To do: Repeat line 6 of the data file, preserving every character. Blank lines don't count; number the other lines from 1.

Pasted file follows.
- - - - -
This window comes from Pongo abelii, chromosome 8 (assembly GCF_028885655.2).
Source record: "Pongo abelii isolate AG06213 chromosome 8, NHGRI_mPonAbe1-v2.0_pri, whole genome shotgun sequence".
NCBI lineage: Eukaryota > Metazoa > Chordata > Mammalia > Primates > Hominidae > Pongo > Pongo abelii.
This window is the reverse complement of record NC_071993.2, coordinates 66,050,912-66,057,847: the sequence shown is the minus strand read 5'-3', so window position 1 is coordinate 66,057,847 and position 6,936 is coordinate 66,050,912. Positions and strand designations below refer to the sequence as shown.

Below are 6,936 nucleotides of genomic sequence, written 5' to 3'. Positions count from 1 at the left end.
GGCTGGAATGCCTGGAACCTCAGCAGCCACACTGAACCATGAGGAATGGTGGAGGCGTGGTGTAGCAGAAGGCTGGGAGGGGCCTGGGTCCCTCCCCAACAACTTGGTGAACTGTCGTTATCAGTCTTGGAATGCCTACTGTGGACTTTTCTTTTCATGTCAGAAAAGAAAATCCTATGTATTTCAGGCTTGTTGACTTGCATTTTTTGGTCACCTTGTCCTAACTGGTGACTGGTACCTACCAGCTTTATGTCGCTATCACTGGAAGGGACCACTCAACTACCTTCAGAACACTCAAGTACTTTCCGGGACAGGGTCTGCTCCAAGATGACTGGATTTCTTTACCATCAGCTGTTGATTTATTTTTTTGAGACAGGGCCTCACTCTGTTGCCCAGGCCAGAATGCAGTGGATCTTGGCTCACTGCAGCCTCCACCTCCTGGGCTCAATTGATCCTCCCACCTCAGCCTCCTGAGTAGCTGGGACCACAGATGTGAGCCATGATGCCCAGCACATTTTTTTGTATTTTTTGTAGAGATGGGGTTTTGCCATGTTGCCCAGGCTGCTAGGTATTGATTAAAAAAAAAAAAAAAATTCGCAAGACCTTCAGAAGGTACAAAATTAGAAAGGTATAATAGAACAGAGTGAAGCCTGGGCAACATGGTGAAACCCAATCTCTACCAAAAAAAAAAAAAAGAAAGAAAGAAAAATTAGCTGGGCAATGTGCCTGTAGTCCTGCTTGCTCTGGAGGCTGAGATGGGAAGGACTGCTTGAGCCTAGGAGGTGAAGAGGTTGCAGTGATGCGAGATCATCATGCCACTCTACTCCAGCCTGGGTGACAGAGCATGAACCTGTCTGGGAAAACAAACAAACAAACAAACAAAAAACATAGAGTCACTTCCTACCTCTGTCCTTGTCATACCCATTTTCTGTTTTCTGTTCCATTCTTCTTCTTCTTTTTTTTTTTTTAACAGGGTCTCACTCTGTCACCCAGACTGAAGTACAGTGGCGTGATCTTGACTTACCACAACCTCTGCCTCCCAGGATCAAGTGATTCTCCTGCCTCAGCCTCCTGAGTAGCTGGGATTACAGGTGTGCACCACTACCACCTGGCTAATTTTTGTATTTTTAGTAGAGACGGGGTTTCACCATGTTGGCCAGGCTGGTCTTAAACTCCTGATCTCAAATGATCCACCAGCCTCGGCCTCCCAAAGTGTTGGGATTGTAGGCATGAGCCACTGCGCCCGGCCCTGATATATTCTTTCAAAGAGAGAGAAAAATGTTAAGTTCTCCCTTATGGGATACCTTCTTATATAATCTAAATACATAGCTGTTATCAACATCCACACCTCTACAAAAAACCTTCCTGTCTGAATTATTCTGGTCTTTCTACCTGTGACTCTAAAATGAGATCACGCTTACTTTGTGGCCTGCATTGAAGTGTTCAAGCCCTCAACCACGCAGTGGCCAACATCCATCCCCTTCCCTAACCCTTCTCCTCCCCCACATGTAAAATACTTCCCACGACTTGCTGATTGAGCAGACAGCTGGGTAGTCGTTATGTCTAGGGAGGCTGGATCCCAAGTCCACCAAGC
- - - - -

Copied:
GGCTGGAATGCCTGGAACCTCAGCAGCCACACTGAACCATGAGGAATGGTGGAGGCGTGGTGTAGCAGAAGGCTGGGAGGGGCCTGGGTCCCTCCCCAACAACTTGGTGAACTGTCGTTATCAGTCTTGGAATGCCTACTGTGGACTTTTCTTTTCATGTCAGAAAAGAAAATCCTATGTATTTCAGGCTTGTTGACTTGCATTTTTTGGTCACCTTGTCCTAACTGGTGACTGGTACCTACCAGCTTTATGTCGCTATCACTGGAAGGGACCACTCAACTACCTTCAGAACACTCAAGTACTTTCCGGGACAGGGTCTGCTCCAAGATGACTGGATTTCTTTACCATCAGCTGTTGATTTATTTTTTTGAGACAGGGCCTCACTCTGTTGCCCAGGCCAGAATGCAGTGGATCTTGGCTCACTGCAGCCTCCACCTCCTGGGCTCAATTGATCCTCCCACCTCAGCCTCCTGAGTAGCTGGGACCACAGATGTGAGCCATGATGCCCAGCACATTTTTTTGTATTTTTTGTAGAGATGGGGTTTTGCCATGTTGCCCAGGCTGCTAGGTATTGATTAAAAAAAAAAAAAAAATTCGCAAGACCTTCAGAAGGTACAAAATTAGAAAGGTATAATAGAACAGAGTGAAGCCTGGGCAACATGGTGAAACCCAATCTCTACCAAAAAAAAAAAAAAGAAAGAAAGAAAAATTAGCTGGGCAATGTGCCTGTAGTCCTGCTTGCTCTGGAGGCTGAGATGGGAAGGACTGCTTGAGCCTAGGAGGTGAAGAGGTTGCAGTGATGCGAGATCATCATGCCACTCTACTCCAGCCTGGGTGACAGAGCATGAACCTGTCTGGGAAAACAAACAAACAAACAAACAAAAAACATAGAGTCACTTCCTACCTCTGTCCTTGTCATACCCATTTTCTGTTTTCTGTTCCATTCTTCTTCTTCTTTTTTTTTTTTTAACAGGGTCTCACTCTGTCACCCAGACTGAAGTACAGTGGCGTGATCTTGACTTACCACAACCTCTGCCTCCCAGGATCAAGTGATTCTCCTGCCTCAGCCTCCTGAGTAGCTGGGATTACAGGTGTGCACCACTACCACCTGGCTAATTTTTGTATTTTTAGTAGAGACGGGGTTTCACCATGTTGGCCAGGCTGGTCTTAAACTCCTGATCTCAAATGATCCACCAGCCTCGGCCTCCCAAAGTGTTGGGATTGTAGGCATGAGCCACTGCGCCCGGCCCTGATATATTCTTTCAAAGAGAGAGAAAAATGTTAAGTTCTCCCTTATGGGATACCTTCTTATATAATCTAAATACATAGCTGTTATCAACATCCACACCTCTACAAAAAACCTTCCTGTCTGAATTATTCTGGTCTTTCTACCTGTGACTCTAAAATGAGATCACGCTTACTTTGTGGCCTGCATTGAAGTGTTCAAGCCCTCAACCACGCAGTGGCCAACATCCATCCCCTTCCCTAACCCTTCTCCTCCCCCACATGTAAAATACTTCCCACGACTTGCTGATTGAGCAGACAGCTGGGTAGTCGTTATGTCTAGGGAGGCTGGATCCCAAGTCCACCAAGC